Why The Playboy Club Is Dead in One Episode

Posted: September 20, 2011 in Fiction, Reviews

NBC promoted The Playboy Club as if they had a winner. What’s not to like? Sexy women in naughty outfits, a murder, the cool retro 60s, lots of double-crosses…

I’ll tell you what’s not to like: the writing. But as writers, we can learn as much from a train wreck as we can from a masterpiece. So let’s deconstruct The Playboy Club‘s problems.

Avoid Cliches Like the Plague

The dialog showed that the writers don’t know the difference between convention and cliche. Conventions are the things that the genre requires in order to be that genre. Romances need star-crossed lovers, noir needs a guy with a sordid past (and the story needs a downbeat ending), a fantasy quest needs a protagonist with room to grow and a “golden fleece” type of goal. These are conventions because a romance without lovers is not a romance; a mystery where the guy has no sordid past is not noir; and so on. Fans of those genres turn to them because they like the conventions. An action fan rarely explodes, “Not another car chase!”

Cliches, on the other hand, arise from executing the conventions exactly the same way loads of predecessors have done it. For instance, The Playboy Club follows a seeming naif named Maureen who runs afoul of The Mob, and this exact conversation occurs:

Maureen: “I’m not going anywhere. I can take care of myself.”
Studly guy: “You have no idea what these people are capable of!”

These lines have occurred, word for word, in countless previous movies. It’s just one of many examples where Playboy Club failed to bring a spark of newness to the screen.

“Who Cares?” Is Not Rhetorical

The unforgivable sin that is going to get Playboy Club canceled before the season ends is that the writers gave us no one to root for.

Perhaps the writers thought they had offered a bonanza of fascinating viewing, because in the first episode, every character either has a disgraceful secret, or implies one for future episodes. But if everyone is a backstabber, a traitor, compromised, or a tattle-tale, why would we care about any of them? Who do we relate to?

We’re intended to care about Maureen. The problem is that as written, as directed, as acted, she is stupid.  Annoyingly stupid. An accident in the first few minutes plunges her into deadly trouble if anyone finds out what she unintentionally did. (So far, so good.) Maureen then makes two choices: first, when given the chance to flee, she refuses to (even though she’s new in town!). Second, although her job as a Playboy bunny is to enliven the party, she mopes dramatically everywhere she goes, telegraphing her trouble. When conversation gets near her “secret topic,” she looks desperate and holds her breath. Basically, she is as good at keeping secrets and masking her expression as the average toddler. Even more taxing for our suspension of disbelief: nobody notices.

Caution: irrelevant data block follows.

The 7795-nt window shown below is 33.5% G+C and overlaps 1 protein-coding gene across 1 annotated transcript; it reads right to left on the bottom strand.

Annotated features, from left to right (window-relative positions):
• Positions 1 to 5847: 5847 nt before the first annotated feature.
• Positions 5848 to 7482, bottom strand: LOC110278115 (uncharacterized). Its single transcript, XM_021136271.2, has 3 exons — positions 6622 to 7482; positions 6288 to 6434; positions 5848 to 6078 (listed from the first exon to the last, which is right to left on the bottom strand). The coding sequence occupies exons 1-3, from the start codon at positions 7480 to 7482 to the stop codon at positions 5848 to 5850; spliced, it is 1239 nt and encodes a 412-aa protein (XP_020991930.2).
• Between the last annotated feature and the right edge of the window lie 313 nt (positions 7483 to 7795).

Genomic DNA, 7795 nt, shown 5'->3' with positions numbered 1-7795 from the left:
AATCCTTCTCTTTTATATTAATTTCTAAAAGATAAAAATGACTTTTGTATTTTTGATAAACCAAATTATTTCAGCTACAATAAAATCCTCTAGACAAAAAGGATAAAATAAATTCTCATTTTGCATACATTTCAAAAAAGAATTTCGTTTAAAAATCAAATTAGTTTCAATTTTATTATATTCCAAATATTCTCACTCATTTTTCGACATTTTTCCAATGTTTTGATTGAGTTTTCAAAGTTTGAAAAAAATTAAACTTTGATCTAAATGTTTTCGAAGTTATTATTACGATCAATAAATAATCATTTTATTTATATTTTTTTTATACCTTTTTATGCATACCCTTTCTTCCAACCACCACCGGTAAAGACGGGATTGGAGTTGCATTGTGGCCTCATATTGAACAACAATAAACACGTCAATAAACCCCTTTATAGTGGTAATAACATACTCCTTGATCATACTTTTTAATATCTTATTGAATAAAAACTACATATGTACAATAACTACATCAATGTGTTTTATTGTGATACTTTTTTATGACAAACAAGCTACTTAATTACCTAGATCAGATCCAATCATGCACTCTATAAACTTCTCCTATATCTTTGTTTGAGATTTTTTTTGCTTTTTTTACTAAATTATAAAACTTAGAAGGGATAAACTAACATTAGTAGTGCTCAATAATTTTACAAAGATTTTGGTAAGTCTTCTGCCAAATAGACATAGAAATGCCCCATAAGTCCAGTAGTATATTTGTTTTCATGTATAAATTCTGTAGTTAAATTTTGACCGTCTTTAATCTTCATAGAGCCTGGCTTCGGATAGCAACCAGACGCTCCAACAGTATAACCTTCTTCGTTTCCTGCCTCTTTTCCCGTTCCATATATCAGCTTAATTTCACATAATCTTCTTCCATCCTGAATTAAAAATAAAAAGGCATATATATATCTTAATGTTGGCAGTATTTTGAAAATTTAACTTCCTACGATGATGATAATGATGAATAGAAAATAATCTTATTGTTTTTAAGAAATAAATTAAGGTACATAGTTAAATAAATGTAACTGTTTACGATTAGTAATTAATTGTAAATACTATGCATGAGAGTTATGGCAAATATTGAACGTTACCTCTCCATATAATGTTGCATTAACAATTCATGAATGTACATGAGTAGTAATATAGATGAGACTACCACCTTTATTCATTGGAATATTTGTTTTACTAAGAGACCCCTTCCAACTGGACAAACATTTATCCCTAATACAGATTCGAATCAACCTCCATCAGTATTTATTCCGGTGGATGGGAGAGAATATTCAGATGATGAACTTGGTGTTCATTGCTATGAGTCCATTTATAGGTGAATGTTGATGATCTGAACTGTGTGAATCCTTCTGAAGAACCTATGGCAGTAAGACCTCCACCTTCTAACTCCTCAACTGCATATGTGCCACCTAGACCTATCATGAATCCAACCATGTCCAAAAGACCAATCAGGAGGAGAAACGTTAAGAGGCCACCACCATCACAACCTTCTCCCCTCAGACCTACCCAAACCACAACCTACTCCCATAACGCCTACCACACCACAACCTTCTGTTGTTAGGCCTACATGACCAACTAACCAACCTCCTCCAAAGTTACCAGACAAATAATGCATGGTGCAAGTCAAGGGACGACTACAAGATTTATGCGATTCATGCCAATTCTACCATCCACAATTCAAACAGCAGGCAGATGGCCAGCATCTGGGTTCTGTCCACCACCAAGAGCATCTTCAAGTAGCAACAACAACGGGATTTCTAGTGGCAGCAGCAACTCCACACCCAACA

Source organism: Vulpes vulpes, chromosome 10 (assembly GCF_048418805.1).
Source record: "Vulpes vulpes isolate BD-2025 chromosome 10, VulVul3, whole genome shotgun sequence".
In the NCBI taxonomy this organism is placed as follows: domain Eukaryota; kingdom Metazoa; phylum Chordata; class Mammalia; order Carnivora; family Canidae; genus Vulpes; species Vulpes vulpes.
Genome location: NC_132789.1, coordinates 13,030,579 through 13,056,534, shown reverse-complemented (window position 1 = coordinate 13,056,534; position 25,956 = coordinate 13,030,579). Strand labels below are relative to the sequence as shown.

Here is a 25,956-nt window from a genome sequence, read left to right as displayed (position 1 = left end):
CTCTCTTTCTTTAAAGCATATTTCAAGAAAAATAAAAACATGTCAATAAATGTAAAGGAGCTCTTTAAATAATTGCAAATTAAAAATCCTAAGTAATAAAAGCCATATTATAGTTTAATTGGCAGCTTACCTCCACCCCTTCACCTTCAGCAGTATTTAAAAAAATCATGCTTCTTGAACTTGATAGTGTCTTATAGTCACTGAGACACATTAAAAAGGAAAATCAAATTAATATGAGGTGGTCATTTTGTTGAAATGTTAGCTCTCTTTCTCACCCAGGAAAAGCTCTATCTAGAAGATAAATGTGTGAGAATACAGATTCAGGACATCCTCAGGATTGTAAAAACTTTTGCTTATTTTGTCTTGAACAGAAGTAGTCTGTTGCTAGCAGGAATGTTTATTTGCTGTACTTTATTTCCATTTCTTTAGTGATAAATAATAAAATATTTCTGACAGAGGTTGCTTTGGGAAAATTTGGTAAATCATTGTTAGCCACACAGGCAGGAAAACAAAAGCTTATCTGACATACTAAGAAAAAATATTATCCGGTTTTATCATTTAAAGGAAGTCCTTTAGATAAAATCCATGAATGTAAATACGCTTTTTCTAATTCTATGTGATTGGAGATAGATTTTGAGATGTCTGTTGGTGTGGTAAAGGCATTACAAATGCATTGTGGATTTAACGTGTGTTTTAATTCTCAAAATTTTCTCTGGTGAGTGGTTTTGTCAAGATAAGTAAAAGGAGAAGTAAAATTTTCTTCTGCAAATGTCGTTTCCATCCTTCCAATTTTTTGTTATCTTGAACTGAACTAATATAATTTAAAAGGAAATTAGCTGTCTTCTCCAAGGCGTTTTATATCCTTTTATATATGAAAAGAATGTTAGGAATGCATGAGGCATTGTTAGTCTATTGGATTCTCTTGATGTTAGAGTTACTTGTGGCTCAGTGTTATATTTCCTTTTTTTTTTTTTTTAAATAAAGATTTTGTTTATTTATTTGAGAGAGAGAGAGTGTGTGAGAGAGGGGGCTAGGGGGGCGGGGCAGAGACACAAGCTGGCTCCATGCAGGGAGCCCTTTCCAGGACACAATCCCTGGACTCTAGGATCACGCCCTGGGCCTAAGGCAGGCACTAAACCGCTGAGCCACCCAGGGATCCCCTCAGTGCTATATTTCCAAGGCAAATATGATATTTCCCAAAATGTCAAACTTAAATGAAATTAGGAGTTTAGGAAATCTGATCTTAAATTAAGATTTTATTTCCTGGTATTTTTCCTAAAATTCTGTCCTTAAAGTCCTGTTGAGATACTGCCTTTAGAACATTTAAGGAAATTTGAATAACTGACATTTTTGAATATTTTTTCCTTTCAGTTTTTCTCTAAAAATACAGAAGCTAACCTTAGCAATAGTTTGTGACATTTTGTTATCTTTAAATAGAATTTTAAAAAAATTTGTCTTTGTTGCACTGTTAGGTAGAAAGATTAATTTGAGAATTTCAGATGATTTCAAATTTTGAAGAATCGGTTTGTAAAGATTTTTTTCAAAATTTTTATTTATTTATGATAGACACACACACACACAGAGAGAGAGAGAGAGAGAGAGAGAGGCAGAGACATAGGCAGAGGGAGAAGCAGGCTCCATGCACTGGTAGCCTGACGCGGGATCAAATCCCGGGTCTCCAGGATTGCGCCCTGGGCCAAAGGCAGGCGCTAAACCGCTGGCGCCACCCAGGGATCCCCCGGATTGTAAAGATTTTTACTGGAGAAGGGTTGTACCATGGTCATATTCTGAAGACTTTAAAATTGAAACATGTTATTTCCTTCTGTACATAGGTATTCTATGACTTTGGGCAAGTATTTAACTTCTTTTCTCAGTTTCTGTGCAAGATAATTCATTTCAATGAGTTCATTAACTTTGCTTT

What I Learned at the Playboy Mansion

What can we learn from a drama that cost millions to produce, yet can hardly be tolerated for one episode? Well, lots, but two BIG take-aways for me were:

1) Your protagonist has to be proactive and make reasonable choices. Maureen not only does nothing to solve her problem; she does less than the average person would. A much better story would have her immediately attempt to flee town, then find a compelling reason why she can’t. Or, she would decide to stay because she has already demonstrated that she is a master of deception. Whatever your choice, the last thing you want is for your viewpoint character to stand around letting things happen to her, having no particular response.

2) Commercial fiction requires someone to root for. Karl Iglesias, in his superb Writing for Emotional Impact, provides a priceless list of 51 traits that give a character “rooting power.” I won’t list them all, but they fall into three categories: victims (characters we feel sorry for), Samaritans (characters with humanistic qualities), and idols (characters with desirable qualities). We get on the side of someone who is being unfairly laughed at, snubbed, or passed over. We root for someone who helps the less fortunate, defends the defenseless, or changes her heart and forgives. We care about characters of courage, charisma, awesome skill, or winsome playfulness.

I predict a short life for The Playboy Club. It debuted to about three million viewers, which is a smaller audience than some cable shows command (and a distant third place behind its network rivals). To avoid a similar lack of attention for your own work, bring your own unique inventiveness to the conventions of your genre, let your characters drive the action, and give us a reason to care. C’mon, any dumb bunny can do it.

  1. […] slightly surprised at how fast my prediction about The Playboy Club proved true. At the end of this article, one of the actresses on the show […]

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